Head of Advanced Microscopy and Imaging Core, TIGEM
Molecular Mechanisms of Membrane Sorting and Biogenesis in health and disease.
Over the last decade, our studies have made substantial contributions to the understanding of cellular trafficking pathways at the morpho-functional level. This has provided us with a solid temporal and topographical framework for the study of the molecular machineries implicated in membrane sorting and trafficking processes. Therefore, our goal is to identify and characterize new molecular players and pathways operating in sorting and transport events under pathological and normal conditions. Currently, the lab’s researchers are focused on the role of membrane trafficking in copper homeostasis
In recent years, it has become clear that several genetic disorders are caused by mutations that disrupt the ability of gene products to reach the specific targets, where they would be expected to execute their functions. Among these genes, ATP7A and ATP7B encode their corresponding proteins, also known as copper (Cu) ATPases, proteins with an important role in regulating copper levels in the body. Newly synthesized Cu ATPases travel through membrane organelles constituting the membrane secretory pathway to arrive at their functional sites. More specifically ATP7A allows dietary Cu to be transported from intestinal cells towards the other organs, while ATP7B removes the excess of Cu from the body by pumping it across the membrane of the liver cell and into biliary flow. Mutations do not allow aberrant Cu ATPases to move properly through the secretory pathway to the specific sites in which Cu transport is needed, resulting in either ATP7A-dependent Cu deficiency (Menkes disease) or ATP7B-dependent Cu toxicosis (Wilson disease), which are fatal if the appropriate treatment is not executed in time.
Given that mis-localization inhibits multiple Cu ATPase mutants from localizing, correcting trafficking and targeting the mutants to appropriate functional sites should help in the the majority of Wilson and Menkes disease patients. However, the question as to which mechanisms drive Cu ATPase transport and to which extent they are affected by mutations remains to be answered.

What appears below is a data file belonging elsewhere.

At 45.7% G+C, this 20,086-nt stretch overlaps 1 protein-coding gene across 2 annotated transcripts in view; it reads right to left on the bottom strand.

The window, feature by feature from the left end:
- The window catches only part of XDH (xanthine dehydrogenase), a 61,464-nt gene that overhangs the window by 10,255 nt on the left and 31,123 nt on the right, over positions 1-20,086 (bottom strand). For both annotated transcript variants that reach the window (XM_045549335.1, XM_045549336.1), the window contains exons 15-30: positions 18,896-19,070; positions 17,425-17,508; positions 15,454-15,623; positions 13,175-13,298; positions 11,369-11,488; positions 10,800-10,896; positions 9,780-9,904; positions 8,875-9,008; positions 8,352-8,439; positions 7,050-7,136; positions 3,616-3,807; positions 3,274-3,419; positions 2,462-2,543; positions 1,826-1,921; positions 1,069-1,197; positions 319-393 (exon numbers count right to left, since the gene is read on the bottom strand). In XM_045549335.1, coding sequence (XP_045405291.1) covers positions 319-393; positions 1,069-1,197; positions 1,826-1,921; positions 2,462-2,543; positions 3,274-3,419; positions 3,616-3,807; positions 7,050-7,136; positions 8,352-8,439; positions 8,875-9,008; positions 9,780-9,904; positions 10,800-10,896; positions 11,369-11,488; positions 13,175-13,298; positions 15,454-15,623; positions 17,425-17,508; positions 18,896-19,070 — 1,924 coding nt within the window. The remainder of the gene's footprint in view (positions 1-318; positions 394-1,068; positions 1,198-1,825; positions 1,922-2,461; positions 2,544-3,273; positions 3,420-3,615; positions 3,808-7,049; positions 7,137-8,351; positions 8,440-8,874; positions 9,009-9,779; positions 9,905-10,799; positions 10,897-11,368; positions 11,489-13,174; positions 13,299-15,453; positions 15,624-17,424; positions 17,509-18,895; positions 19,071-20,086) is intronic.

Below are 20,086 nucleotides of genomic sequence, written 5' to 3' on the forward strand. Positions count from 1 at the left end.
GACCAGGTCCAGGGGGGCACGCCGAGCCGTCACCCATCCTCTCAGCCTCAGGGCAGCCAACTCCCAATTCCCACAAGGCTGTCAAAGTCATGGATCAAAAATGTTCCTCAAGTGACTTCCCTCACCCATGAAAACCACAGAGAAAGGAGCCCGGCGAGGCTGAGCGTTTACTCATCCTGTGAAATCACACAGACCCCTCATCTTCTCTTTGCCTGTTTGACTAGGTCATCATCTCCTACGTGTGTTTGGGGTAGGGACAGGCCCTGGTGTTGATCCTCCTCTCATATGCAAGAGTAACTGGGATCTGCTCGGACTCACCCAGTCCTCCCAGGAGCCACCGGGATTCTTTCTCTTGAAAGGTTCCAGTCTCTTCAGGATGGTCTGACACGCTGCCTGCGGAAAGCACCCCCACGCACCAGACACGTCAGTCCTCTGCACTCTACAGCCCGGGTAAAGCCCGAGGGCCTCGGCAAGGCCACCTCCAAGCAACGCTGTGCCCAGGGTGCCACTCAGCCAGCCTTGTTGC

The aim of our studies is to identify regulatory mechanisms that are involved in Cu ATPase localization and trafficking and to understand their importance for the maintenance of Cu homeostasis and for the development of Menkes and Wilson disease. Therefore, we intend not only to provide answers for the above questions, but also to detect molecules that can be used for the correction of Cu ATPase transport, and therefore, for the development of novel strategies to cure Menkes and Wilson disease.
Advanced Microscopy Core
Over the past decades, the rapid pace of gene discovery has lead to a significant effort in the study of gene function at molecular, biochemical and cellular levels. At this stage, microscopy has gained a fundamental role because it provides high-resolution mapping and dynamics of normal and anomalous gene products and reveals the structural changes induced by the expression of the latter. High-resolution microscopy has become an essential component of all research programs at TIGEM that are aimed at the characterization of gene and protein functions at cellular and sub-cellular levels.